Look at the palms of your hands ... then consider they probably have more surface than the brake pads on any one corner of a race car. Rub them together and feel the heat that even gentle friction can create. It is that heat that makes rotors glow red and light up the inside of wheels during night races.
An engine takes air and fuel and adds heat to create power. Brakes take energy and convert it to heat through friction, then disperse it back into the air. At a track like Martinsville, a driver may use those hand-sized brakes to slow a 3,400-pound stock car close to 1,000 times during a race. The brake pads are all that are between him and parking his car in the trunk of the one in front of him.
"You can win or lose on deciding which brakes to use," says Kurt Busch, who races the No. 97 Rubbermaid Ford for Roush Racing.
The concept of disc brakes has been around for more than 100 years, although the first one used a piece of wood rubbing against a hard rubber wheel. They became common in World War II on bombers and fighters and first appeared in their current form about 1949 on the tiny, low budget Crosley.
On race cars, discs replaced factory-installed, cast-iron drum brakes that overheated and were prone to failure from brake fade and blown-out slave cylinders.
Brake pad technology has come miles since disc brakes were first used to stop airplanes. They were the brake of choice in the aircraft industry because they were light and simple to service. The fact that they remain in the airstream while in use helps to keep them cool for better grip. But hidden under the bodywork of a stock car, the brakes are subject to tremendous heat, yet must perform the same way every time if the driver is to have confidence in them.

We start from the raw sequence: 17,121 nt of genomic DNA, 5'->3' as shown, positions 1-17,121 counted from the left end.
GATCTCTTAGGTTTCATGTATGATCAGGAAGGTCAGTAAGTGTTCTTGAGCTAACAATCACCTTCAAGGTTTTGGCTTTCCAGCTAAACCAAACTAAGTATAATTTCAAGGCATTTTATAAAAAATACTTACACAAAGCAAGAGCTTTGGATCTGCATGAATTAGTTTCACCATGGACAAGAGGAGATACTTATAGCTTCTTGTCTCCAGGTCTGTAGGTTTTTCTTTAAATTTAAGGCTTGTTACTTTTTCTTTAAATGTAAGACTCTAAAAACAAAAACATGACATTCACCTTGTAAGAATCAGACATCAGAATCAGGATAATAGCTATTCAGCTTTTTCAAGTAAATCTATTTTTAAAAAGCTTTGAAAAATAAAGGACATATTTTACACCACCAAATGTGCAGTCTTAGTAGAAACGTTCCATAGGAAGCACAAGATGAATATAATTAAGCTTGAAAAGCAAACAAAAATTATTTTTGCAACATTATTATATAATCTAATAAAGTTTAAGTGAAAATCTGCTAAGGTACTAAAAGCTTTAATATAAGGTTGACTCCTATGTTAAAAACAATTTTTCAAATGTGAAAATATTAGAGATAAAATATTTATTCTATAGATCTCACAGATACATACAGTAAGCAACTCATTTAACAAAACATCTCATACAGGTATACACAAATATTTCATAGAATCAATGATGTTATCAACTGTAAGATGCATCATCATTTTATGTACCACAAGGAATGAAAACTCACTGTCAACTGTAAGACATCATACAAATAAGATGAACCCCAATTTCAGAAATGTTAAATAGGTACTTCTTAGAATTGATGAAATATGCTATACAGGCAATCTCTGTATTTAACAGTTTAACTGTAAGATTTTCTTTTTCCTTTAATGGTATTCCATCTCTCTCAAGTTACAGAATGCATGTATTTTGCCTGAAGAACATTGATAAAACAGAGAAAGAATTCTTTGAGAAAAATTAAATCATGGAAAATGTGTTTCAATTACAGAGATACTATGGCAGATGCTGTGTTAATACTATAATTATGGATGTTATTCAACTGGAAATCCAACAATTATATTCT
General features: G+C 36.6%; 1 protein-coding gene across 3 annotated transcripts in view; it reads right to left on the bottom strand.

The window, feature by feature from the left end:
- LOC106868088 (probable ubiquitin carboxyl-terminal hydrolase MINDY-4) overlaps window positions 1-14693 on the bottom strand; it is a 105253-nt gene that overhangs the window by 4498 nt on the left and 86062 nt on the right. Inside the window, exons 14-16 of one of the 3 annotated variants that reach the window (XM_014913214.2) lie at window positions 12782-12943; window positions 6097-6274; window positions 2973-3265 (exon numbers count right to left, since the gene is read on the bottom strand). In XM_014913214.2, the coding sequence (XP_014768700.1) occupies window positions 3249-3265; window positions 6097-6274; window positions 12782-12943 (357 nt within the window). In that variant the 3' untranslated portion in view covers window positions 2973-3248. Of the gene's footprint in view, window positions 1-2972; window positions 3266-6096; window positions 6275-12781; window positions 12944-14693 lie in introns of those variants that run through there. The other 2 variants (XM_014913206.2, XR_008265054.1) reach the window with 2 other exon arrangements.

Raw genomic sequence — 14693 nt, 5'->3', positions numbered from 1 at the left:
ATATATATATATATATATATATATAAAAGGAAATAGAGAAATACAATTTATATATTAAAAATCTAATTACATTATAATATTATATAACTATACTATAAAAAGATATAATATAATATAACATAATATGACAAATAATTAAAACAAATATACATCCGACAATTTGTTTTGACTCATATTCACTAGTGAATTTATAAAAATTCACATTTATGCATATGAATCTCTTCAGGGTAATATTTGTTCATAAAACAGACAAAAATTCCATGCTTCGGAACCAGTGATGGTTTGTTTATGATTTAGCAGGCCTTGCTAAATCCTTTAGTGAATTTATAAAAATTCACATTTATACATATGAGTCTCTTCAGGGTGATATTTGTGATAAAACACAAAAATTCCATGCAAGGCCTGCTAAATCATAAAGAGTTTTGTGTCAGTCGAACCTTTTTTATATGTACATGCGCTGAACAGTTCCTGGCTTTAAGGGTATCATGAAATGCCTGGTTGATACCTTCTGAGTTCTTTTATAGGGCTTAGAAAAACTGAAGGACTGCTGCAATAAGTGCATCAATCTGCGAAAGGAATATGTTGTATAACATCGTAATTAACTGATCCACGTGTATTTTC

Performance Friction provides the bulk of the Winston Cup teams with their brake pads. Years ago, pads were made up mostly of asbestos and organic fibers. They wore well, but the asbestos created health problems for crews and is no longer available. The next generation was a mix of metal and organic fibers, which has been replaced with higher tech mixes.
Performance Friction offers teams six different carbon metallic brake compounds in 12 to 15 different shapes that vary depending on which caliper is being used. Why so many? The work the pads do changes with the type of track. At Martinsville, for example, the brakes never get a chance to cool down; on a superspeedway, they may seldom get up to temperature. To accommodate those conditions, some compounds give a stronger initial "bite" while others may take a bit of heat before they work best.
"A Daytona pad must have a good initial friction and a good pedal feel for the pit stop," says Denny Gaylor, of Performance Friction. "The brakes are usually cold, but they have to work 'right now' when they are applied.
"At Martinsville, the brakes can have an initial friction like the Daytona pad, but they must also have good stopping power above 1,000 degrees (F). A pad for Sears Point has to have good cold friction and good high temperature stopping capabilities."
To customize the pads, a different combination of materials is used to change the friction level. Gaylor says many drivers use the same material at every track they run. Every driver, however, likes a certain "feel" when he nails the brakes before turning into a corner. That feel can be changed through pedal stroke, brake piston size, and the characteristics of the brake pad. On a multi-car team it is possible that each driver will want a different pad based on his preference.
"We do some experimenting during testing," Roush racer Busch says. "We'll use a different combination of pads and calipers and master cylinders until we get something that works the way we want it to. The team is so knowledgeable that we usually go to a track and know just what we want, but we still do a lot of testing because the technology in pad material changes so much.